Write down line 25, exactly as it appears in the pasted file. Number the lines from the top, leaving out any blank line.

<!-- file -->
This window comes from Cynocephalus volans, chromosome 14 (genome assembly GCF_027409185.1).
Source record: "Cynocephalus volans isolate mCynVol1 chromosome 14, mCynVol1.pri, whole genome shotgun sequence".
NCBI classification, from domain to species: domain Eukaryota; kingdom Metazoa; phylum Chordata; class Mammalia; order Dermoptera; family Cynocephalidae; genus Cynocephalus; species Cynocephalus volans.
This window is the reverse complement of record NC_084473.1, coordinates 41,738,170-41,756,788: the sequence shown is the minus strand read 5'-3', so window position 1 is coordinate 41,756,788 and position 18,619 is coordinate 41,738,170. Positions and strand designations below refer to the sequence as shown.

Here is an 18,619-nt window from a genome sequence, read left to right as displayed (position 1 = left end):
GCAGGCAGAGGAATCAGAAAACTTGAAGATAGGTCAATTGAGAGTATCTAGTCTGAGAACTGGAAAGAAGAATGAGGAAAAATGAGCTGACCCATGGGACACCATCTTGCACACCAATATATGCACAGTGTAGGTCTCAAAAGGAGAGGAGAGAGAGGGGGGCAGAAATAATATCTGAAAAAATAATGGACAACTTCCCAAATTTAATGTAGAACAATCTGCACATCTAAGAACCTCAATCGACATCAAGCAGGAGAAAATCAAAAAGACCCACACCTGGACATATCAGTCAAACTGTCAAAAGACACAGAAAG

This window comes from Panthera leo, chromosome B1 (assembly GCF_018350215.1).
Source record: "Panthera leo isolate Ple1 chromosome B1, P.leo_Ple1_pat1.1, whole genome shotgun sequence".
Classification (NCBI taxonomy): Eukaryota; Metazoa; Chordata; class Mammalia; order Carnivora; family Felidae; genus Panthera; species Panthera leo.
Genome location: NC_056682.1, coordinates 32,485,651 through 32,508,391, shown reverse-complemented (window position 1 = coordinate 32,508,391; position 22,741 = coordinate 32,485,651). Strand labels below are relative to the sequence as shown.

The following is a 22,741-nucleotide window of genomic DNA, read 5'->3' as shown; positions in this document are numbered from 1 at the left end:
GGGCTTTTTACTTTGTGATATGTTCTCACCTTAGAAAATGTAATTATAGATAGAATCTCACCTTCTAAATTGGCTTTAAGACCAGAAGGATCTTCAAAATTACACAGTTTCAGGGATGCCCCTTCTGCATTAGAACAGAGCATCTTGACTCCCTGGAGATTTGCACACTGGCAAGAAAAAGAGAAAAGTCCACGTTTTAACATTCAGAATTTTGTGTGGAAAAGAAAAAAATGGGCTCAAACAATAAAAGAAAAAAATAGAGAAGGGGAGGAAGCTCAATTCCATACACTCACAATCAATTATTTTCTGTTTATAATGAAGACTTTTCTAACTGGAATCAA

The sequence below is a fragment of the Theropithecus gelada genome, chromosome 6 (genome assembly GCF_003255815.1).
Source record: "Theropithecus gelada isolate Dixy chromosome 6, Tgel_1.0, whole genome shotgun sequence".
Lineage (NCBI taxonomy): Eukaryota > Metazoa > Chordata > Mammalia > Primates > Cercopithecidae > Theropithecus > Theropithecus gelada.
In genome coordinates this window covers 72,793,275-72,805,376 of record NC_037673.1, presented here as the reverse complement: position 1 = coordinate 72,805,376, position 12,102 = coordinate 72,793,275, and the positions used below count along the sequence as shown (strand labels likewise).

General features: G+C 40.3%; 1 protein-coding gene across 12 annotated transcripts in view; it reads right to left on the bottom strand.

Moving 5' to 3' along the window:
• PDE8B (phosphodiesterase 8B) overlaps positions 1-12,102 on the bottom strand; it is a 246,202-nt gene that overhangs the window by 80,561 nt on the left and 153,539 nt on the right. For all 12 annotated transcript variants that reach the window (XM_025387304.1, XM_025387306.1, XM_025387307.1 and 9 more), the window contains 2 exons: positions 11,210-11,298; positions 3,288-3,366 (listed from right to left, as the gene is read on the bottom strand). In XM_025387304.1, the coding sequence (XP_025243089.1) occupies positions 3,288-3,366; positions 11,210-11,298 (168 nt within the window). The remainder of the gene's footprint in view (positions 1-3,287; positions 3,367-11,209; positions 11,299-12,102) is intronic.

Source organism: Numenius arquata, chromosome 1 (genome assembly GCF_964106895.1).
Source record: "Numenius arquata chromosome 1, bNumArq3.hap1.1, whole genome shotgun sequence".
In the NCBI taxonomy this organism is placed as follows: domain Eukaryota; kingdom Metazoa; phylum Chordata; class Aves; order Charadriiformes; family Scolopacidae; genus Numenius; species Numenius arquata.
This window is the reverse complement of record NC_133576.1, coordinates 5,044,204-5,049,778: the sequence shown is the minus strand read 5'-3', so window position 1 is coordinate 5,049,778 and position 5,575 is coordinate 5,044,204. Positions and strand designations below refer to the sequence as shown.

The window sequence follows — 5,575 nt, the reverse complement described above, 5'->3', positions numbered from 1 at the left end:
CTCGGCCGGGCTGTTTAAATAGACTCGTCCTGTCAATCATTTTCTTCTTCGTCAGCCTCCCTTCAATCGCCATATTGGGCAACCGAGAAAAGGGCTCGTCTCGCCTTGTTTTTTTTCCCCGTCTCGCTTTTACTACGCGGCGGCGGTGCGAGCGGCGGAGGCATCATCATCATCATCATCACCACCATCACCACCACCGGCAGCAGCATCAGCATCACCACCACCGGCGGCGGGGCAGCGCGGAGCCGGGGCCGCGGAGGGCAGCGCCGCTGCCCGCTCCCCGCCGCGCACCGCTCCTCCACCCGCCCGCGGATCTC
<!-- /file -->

CTCGGCCGGGCTGTTTAAATAGACTCGTCCTGTCAATCATTTTCTTCTTCGTCAGCCTCCCTTCAATCGCCATATTGGGCAACCGAGAAAAGGGCTCGTCTCGCCTTGTTTTTTTTCCCCGTCTCGCTTTTACTACGCGGCGGCGGTGCGAGCGGCGGAGGCATCATCATCATCATCATCACCACCATCACCACCACCGGCAGCAGCATCAGCATCACCACCACCGGCGGCGGGGCAGCGCGGAGCCGGGGCCGCGGAGGGCAGCGCCGCTGCCCGCTCCCCGCCGCGCACCGCTCCTCCACCCGCCCGCGGATCTC